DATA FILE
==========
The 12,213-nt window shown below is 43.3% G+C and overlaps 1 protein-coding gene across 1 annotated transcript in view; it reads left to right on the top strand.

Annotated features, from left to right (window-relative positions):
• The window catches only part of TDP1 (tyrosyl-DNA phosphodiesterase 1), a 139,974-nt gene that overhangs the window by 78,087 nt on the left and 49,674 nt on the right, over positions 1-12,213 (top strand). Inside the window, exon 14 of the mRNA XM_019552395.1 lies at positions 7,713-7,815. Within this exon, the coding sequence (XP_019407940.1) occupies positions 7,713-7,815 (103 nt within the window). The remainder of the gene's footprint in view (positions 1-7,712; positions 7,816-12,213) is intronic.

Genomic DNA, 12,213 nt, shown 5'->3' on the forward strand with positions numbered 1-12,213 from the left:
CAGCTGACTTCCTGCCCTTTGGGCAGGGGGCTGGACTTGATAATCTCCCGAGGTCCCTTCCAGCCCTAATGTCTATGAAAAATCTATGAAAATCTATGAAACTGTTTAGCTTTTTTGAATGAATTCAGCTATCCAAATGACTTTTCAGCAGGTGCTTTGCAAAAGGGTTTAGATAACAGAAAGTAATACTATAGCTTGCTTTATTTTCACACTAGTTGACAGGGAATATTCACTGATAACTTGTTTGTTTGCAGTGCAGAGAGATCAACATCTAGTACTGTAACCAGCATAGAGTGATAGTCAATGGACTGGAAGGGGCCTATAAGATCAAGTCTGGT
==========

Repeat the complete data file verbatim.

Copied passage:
The 12,213-nt window shown below is 43.3% G+C and overlaps 1 protein-coding gene across 1 annotated transcript in view; it reads left to right on the top strand.

Annotated features, from left to right (window-relative positions):
• The window catches only part of TDP1 (tyrosyl-DNA phosphodiesterase 1), a 139,974-nt gene that overhangs the window by 78,087 nt on the left and 49,674 nt on the right, over positions 1-12,213 (top strand). Inside the window, exon 14 of the mRNA XM_019552395.1 lies at positions 7,713-7,815. Within this exon, the coding sequence (XP_019407940.1) occupies positions 7,713-7,815 (103 nt within the window). The remainder of the gene's footprint in view (positions 1-7,712; positions 7,816-12,213) is intronic.

Genomic DNA, 12,213 nt, shown 5'->3' on the forward strand with positions numbered 1-12,213 from the left:
CAGCTGACTTCCTGCCCTTTGGGCAGGGGGCTGGACTTGATAATCTCCCGAGGTCCCTTCCAGCCCTAATGTCTATGAAAAATCTATGAAAATCTATGAAACTGTTTAGCTTTTTTGAATGAATTCAGCTATCCAAATGACTTTTCAGCAGGTGCTTTGCAAAAGGGTTTAGATAACAGAAAGTAATACTATAGCTTGCTTTATTTTCACACTAGTTGACAGGGAATATTCACTGATAACTTGTTTGTTTGCAGTGCAGAGAGATCAACATCTAGTACTGTAACCAGCATAGAGTGATAGTCAATGGACTGGAAGGGGCCTATAAGATCAAGTCTGGT